Relations with the USA
The UK has what has been unofficially referred to since World War II as a "special relationship" with the US and a close partnership with France, the "Cordial Deal", and has a common nuclear weapons program with the two countries. Other close allies include a number of EU members, NATO, Commonwealth countries, and Japan. Britain's global presence and influence are also enhanced by trade relations, foreign investment, official development assistance and military power.

The United States cooperates most closely with Britain in the military sphere (under the 1958 Mutual Defense Treaty) and in the field of global espionage under the 1946 UKUS SIGINT agreement. According to a number of senior British officials, in particular the head of the Joint Intelligence Committee, Rodrik Braithwaite (1992-1993) and Foreign Minister Robin Cook (1997-2001), Britain has de facto lost its sovereignty and is in a completely subordinate and dependent role in the United States areas such as national defense, security, espionage, and extradition of its citizens. The relevance of the term “special relationship” with the United States was called into question at the beginning of the 21st century, among other things, due to the recognition by a special commission in July 2016 of the unjustified US and British invasion of Iraq in 2003.

Commitment to the "special" nature of relations between the US and the UK at the end of January 2017 was confirmed by US President Donald Trump and Prime Minister Theresa May, who became the first foreign leader to visit Washington after Trump's inauguration. Trump described the European Union as Germany's "tool to achieve its goals" and called the UK's decision to leave the EU "a great thing."

Relations with the Russian Federation
Great Britain established diplomatic relations with the USSR in 1924. In 1968, the USSR and Britain ratified the Consular Convention.

In the second half of the 2000s, relations became tense due to disagreements over extradition cases and events like the Litvinenko case, which "remains a significant irritant in our bilateral relations."

In October 2015, Russian Ambassador to the UK Alexander Yakovenko said that the political dialogue between London and Moscow had practically come to naught. A year later, he said that the diplomatic institution does not have the necessary number of employees, since the British authorities for several months do not issue visas to diplomats who were supposed to replace their colleagues returning to Russia.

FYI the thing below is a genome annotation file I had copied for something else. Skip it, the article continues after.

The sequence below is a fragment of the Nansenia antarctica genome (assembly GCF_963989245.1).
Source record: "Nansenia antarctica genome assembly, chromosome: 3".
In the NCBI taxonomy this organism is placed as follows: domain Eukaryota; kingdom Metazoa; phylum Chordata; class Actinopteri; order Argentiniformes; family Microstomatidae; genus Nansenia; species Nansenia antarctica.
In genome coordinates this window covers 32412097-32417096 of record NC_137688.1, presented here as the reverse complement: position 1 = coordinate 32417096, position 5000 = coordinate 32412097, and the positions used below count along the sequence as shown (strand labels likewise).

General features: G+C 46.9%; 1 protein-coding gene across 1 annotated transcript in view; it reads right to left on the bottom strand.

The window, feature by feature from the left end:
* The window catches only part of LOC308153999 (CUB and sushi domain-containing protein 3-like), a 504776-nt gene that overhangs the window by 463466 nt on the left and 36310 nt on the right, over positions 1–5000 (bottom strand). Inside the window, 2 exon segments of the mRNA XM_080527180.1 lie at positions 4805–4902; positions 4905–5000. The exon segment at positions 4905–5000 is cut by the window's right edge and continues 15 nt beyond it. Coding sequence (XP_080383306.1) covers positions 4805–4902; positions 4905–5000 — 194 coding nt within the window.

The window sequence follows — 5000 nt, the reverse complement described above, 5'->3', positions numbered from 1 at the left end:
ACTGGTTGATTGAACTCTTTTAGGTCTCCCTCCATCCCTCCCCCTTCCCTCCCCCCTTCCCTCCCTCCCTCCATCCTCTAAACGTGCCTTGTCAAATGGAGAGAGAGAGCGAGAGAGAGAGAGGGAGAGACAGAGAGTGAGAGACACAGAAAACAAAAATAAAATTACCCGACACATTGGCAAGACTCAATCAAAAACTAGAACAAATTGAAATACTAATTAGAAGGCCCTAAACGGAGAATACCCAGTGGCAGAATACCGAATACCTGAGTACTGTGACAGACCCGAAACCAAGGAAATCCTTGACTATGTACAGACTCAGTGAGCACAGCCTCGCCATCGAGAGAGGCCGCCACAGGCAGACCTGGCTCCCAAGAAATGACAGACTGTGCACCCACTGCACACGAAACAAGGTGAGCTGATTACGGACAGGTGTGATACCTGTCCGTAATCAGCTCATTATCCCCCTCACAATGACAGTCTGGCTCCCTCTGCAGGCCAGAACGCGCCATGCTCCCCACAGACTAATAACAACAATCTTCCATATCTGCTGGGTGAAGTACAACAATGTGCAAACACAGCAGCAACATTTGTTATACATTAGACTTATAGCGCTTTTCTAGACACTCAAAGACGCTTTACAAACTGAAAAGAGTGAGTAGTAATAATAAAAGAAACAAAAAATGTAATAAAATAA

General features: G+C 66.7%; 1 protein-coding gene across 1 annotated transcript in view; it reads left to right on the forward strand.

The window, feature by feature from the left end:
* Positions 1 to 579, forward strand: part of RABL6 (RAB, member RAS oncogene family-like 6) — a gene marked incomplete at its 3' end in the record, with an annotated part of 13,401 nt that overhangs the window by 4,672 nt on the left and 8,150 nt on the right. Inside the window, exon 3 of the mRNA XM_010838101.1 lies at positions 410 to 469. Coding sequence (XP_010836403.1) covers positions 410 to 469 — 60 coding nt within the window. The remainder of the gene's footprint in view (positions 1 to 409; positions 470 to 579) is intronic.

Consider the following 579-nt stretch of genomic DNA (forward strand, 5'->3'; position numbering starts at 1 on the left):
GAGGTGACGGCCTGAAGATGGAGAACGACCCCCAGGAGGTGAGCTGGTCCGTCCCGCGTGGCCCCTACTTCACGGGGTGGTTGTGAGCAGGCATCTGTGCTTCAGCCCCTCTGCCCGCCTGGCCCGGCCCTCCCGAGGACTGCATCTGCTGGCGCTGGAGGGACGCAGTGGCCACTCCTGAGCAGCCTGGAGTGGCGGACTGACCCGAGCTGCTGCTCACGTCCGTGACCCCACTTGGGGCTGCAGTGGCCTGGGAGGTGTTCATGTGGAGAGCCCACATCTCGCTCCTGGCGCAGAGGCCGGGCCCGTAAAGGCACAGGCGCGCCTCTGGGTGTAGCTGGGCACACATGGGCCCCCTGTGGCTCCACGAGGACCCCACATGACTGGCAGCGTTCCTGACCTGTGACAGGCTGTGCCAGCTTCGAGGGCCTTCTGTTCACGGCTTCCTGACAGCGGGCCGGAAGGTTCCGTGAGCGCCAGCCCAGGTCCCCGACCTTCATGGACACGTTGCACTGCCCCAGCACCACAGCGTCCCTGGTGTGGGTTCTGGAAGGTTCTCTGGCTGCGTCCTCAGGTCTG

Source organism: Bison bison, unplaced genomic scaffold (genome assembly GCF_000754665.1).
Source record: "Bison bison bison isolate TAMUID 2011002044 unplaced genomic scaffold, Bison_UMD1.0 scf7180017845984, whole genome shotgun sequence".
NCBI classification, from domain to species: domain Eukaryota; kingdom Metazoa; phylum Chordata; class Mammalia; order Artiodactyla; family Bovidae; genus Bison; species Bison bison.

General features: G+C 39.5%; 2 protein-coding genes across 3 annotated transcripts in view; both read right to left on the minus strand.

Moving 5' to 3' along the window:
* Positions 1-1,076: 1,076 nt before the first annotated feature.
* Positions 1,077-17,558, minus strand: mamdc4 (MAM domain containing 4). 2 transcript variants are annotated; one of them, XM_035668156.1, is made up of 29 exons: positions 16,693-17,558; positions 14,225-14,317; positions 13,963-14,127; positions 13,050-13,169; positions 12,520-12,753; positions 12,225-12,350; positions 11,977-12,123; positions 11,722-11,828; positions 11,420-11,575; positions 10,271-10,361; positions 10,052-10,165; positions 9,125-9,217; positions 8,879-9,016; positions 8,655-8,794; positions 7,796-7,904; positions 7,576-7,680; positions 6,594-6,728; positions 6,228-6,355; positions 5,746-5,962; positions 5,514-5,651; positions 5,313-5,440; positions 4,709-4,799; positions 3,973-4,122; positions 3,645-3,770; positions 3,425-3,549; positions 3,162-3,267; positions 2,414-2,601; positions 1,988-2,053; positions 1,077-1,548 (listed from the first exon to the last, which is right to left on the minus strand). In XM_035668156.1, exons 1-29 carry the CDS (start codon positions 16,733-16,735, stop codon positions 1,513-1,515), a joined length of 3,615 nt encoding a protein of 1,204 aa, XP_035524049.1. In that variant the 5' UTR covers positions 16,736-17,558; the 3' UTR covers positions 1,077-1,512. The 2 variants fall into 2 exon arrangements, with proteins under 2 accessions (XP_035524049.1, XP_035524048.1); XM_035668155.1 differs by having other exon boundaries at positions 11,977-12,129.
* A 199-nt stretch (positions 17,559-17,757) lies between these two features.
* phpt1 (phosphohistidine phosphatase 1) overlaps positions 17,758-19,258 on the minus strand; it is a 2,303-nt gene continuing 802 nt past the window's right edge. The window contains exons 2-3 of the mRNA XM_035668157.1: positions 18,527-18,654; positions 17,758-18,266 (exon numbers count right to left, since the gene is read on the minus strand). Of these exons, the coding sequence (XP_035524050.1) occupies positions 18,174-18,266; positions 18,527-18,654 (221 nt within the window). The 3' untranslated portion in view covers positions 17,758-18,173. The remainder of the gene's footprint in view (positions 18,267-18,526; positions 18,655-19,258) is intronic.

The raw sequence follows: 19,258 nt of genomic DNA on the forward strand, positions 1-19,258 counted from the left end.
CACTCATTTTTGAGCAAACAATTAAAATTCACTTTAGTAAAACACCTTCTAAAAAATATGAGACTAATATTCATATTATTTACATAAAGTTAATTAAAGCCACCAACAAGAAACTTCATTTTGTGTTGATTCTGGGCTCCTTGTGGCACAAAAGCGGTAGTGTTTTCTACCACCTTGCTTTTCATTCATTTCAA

Mutual sanctions introduced in 2014 in connection with the annexation of Crimea to Russia and the conflict in eastern Ukraine remain in force.

Speaking to the press after a meeting with EU leaders in Brussels, on October 20, 2016, the new British Prime Minister Theresa May said that the country would continue to actively cooperate with the EU and advocated increased pressure on Russia if the Syrian army continued to attack Aleppo with the assistance of Russian aviation.

Entry restrictions
On May 1, 2012, the British Foreign Office announced the introduction of a ban on entry into the country for violators of human rights. The Foreign Ministry report says:
The ban on entry into the UK will generally apply to persons for whom there is independent, reliable and credible information about their involvement in human rights violations
- BBC: "Britain closes entry to human rights violators"

The 2011 State of Democracy and Human Rights Report contains a separate article on Russia. It refers, in particular, to the case of Sergei Magnitsky. The report emphasizes that none of those responsible for the arrest and death of Magnitsky in the pre-trial detention center, as well as the officials accused by him of corruption, have ever been punished.

Relations with the European Union
During the 2016 referendum, 51.9% of those who voted for the UK to leave the European Union, respectively, 48.1% of voters supported the continuation of EU membership. In the various constituent parts of the UK, the voting results differed: for example, the inhabitants of Scotland and Northern Ireland were predominantly against leaving, while the representatives of England (not counting the capital) and Wales were in favor. The first reaction of the world community was somewhat surprised - the results of the referendum even shocked some, as many political scientists predicted a different outcome of the vote.

On January 31, 2020 at 23:00 (London time), the United Kingdom of Great Britain and Northern Ireland, after 47 years of membership, formally withdrew from the European Union, and on December 31, 2020 - from the European Economic Area.

 

British Armed Forces
The UK has one of the most technologically advanced and well-trained armies in the world and as of 2008 had about 20 military bases around the world. According to various sources, Britain has the third or fourth military spending in the world, although it ranks only 27th in terms of the number of troops. General military spending is approximately 2.5% of the country's GDP. The British Army, Royal Air Force and Royal Navy together make up the British Armed Forces, officially known as Her Majesty's Armed Forces. All three types of armies are controlled by the Ministry of Defense and controlled by a special Defense Council headed by the Secretary of State for Defense. The Commander-in-Chief of the British Armed Forces is the British monarch, Charles III.